Shirley: This is a real pleasure, Frank. Thank you so much.
Frank: I know it's a big issue, but how big of an issue is it regarding seniors being taken advantage of through financial fraud and financial abuse?
Shirley: It's a huge issue and it's getting bigger every day. In fact, I would call it an epidemic all the way from the financial scams, to the lottery scams, to the family members and caregivers taking advantage of seniors. It really is a nasty situation not just in California. It's all over the nation and I've even heard about situations arising in other parts of the world. Even in our sovereign nations, the tribal community, they are experiencing this as well. There is no sacred ground anymore or safe place for anybody. It makes it just that much more important for people to be aware of what they can do to protect themselves.
Frank: I know you've been spending many years trying to educate people, educate seniors. I think that's the main issue, to stop it. We'd all like for this to stop, but probably it's a matter of educating people, educating seniors, their families, et cetera. Tell us more about the California Senior Legislature, or CSL as it's known. Is this a new organization? I know it's in California, but for those listening outside of California, are there groups like this in other states as well?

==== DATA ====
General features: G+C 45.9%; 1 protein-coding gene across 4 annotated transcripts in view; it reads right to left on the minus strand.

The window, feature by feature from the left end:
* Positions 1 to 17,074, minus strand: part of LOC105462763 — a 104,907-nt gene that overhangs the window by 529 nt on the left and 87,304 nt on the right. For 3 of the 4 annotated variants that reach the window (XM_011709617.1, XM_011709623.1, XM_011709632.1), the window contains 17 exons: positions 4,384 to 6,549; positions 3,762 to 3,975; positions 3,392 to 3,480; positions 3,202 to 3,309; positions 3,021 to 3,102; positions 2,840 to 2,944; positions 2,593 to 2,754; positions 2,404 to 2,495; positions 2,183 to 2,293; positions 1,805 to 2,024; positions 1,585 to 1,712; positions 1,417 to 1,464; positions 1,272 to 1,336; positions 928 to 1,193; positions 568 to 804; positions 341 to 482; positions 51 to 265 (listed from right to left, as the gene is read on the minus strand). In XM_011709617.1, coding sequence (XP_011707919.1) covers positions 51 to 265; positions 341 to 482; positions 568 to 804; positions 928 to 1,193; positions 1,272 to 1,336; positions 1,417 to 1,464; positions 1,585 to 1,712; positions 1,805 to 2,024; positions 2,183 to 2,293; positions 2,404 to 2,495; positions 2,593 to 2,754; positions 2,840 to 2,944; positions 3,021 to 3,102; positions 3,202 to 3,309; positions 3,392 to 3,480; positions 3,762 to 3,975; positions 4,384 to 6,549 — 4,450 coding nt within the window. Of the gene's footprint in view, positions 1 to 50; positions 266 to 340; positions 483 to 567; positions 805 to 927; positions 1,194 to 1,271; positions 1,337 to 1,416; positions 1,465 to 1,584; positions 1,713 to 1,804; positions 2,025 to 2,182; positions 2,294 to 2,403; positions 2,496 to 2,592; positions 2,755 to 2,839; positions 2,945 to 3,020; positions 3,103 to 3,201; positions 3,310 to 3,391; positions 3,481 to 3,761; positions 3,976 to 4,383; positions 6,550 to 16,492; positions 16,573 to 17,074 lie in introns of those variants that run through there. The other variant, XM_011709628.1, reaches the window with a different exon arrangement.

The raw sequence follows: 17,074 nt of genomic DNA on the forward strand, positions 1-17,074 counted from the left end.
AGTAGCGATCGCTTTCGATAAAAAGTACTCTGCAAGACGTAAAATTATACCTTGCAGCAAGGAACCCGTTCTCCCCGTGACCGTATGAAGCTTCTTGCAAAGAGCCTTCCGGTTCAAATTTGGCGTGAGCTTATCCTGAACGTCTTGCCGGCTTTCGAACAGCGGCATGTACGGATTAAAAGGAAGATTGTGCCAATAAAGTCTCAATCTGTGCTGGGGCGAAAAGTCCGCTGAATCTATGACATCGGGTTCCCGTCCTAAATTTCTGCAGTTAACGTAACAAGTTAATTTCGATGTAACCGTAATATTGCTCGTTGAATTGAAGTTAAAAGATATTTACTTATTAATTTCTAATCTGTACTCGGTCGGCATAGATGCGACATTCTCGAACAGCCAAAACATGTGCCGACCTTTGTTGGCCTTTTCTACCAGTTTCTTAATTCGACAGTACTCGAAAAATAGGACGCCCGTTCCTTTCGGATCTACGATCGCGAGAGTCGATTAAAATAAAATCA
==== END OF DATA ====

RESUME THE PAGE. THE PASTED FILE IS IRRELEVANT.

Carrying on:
Shirley: Yeah, let me give you a snapshot of the CSL and then tell you what I know about what's happening in other states. The California Senior Legislature isn't new. We're actually celebrating our 35th year this year. It is an independent, non-partisan volunteer state agency dedicated to providing model legislation impacting our aging population, as well as being advocates for the many needs of this population.